On Jan. 27, the South Carolina House of Representatives advanced a bill requiring that all prospective voters in this state present a government-issued photo identification card to poll workers in order to vote.
When this bill becomes law, there is no question that it will reduce the amount of voters in the Palmetto State who are eligible to participate in local, state, and federal elections. A disproportionate number of those who will be rendered ineligible are those who have traditionally voted Democratic. And it is for that reason that in the 12 states that have passed major legislation of this type since 2001, the sponsors have been Republican lawmakers.
In 2008, the United States Supreme Court upheld laws of this type, virtually assuring that more voter identification laws would be proposed and passed, particularly in those states where a Republican governor and legislative majority are present.
The passage of such laws raises this question: Are Republicans across the country really that interested in preventing voter fraud or is this an act of self-preservation at play?
Another question to consider is this: Although laws restricting voter access may be legal, what can be done to better balance a partisan playing field that favors some over others?
In 2005, when Indiana enacted its voter identification law, requiring voters to present a federal- or state-issued photo ID in order to cast their ballots, the courts considered how such a measure impacted the individual's right to vote. The central question was whether the burden placed on voters, by requiring them to obtain an official photo identification card, outweighed the state's interest in preventing voter fraud, modernizing elections, and safeguarding voter confidence.
The U.S. Supreme Court ultimately decided the question in the case of Crawford v. Marion County Election Board. Writing for the majority, which upheld the Indiana law, Justice John Paul Stevens reasoned that getting a photo identification card does not represent a significant increase over the usual burdens of voting. As a result, the states of Florida, Georgia, Hawaii, Idaho, Indiana, Louisiana, Michigan, and South Dakota have all enacted laws requesting or requiring voters to have a photo ID in order to vote. South Carolina's General Assembly is not treading any new ground.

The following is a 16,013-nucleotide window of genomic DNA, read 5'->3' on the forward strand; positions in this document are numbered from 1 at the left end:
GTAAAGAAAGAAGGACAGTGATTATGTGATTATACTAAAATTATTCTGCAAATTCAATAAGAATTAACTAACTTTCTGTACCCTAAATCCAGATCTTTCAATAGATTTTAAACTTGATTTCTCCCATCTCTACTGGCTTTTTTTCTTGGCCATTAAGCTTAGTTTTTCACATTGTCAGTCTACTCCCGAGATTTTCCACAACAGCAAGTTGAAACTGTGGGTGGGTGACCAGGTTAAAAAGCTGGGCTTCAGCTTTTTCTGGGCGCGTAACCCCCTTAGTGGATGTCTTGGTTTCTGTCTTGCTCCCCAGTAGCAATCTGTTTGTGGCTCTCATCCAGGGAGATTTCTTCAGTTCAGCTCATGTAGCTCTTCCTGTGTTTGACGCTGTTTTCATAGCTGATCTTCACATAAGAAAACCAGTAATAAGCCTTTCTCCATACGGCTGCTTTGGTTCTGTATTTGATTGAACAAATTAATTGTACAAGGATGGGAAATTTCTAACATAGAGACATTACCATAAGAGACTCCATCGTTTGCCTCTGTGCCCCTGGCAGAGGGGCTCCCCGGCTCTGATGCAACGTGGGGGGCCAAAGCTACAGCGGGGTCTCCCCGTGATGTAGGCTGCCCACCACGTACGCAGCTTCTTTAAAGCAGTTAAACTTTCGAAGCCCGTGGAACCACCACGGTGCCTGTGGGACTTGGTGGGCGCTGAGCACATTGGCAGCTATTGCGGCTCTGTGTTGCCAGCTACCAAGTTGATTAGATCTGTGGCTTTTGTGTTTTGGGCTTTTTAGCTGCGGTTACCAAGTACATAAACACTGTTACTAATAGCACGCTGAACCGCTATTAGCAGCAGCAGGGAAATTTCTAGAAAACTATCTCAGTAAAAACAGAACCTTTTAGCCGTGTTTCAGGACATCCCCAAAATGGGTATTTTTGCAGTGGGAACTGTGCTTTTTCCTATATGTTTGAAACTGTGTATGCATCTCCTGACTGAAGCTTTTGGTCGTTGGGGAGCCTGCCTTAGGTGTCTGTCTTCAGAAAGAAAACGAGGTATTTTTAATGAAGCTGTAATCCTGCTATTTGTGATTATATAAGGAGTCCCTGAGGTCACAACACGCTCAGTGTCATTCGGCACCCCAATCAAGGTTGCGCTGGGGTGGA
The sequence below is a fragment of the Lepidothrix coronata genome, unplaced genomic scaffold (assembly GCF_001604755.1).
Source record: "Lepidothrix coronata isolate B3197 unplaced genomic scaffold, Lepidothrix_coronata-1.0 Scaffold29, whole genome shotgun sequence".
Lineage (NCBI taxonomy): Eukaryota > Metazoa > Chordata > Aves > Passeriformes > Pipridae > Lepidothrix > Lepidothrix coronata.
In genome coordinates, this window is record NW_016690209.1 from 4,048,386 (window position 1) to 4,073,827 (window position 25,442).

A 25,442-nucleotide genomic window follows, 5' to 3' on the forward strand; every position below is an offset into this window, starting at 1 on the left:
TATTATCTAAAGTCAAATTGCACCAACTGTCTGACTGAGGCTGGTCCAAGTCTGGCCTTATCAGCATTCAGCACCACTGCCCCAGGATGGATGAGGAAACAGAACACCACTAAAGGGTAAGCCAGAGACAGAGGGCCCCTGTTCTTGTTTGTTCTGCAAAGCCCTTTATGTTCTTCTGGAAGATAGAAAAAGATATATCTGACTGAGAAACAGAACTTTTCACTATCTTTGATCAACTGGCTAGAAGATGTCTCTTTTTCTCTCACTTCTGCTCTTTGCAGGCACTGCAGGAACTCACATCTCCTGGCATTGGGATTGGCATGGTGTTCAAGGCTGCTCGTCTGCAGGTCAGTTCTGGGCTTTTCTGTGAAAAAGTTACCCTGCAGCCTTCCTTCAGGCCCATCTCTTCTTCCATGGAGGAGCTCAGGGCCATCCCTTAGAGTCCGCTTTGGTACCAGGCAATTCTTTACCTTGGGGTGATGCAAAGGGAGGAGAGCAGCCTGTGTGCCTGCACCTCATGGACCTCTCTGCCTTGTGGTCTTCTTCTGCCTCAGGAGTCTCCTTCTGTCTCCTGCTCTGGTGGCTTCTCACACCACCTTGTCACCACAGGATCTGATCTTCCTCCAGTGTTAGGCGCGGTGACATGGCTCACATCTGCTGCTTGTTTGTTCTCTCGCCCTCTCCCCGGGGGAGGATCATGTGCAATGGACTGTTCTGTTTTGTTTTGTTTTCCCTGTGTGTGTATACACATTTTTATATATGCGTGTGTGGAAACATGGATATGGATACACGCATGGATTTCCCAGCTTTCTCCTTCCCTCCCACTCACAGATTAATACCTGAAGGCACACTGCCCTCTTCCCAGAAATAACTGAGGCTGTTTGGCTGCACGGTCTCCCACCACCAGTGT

Voter ID laws and bills must also be analyzed within the context of the Voting Rights Act of 1965. While the Voting Rights Act prohibits voting qualifications that deny citizens the right to vote on the basis of their race or color, it still acknowledges that voting is a state-granted privilege. The U.S. Supreme Court has allowed states to deny suffrage to ex-felons, for example. With voter identification laws, the additional steps required for a citizen to vote are not tied to race or color, although a large number of minorities may be affected by Voter ID laws. Republicans have wisely chosen a race-neutral strategy that has the effect of reducing the number of eligible voters for Democratic candidates.
The S.C. Election Commission reports that there are 2,495,806 registered voters in the Palmetto State. This group makes up 58 percent of the population who are eligible to vote. Of those registered voters, only 45 percent voted in the 2006 elections. According to the state Election Commission, only 178,000 registered voters are estimated to be affected by the new voter identification law, which means that only 7 percent of the people who actually intend to vote need to get a new ID card if the Voter ID bill becomes law.
Considering these numbers, state Democrats would be better served by appealing to existing South Carolina voters instead of worrying about those who would not be able to vote as a result of a Voter ID law.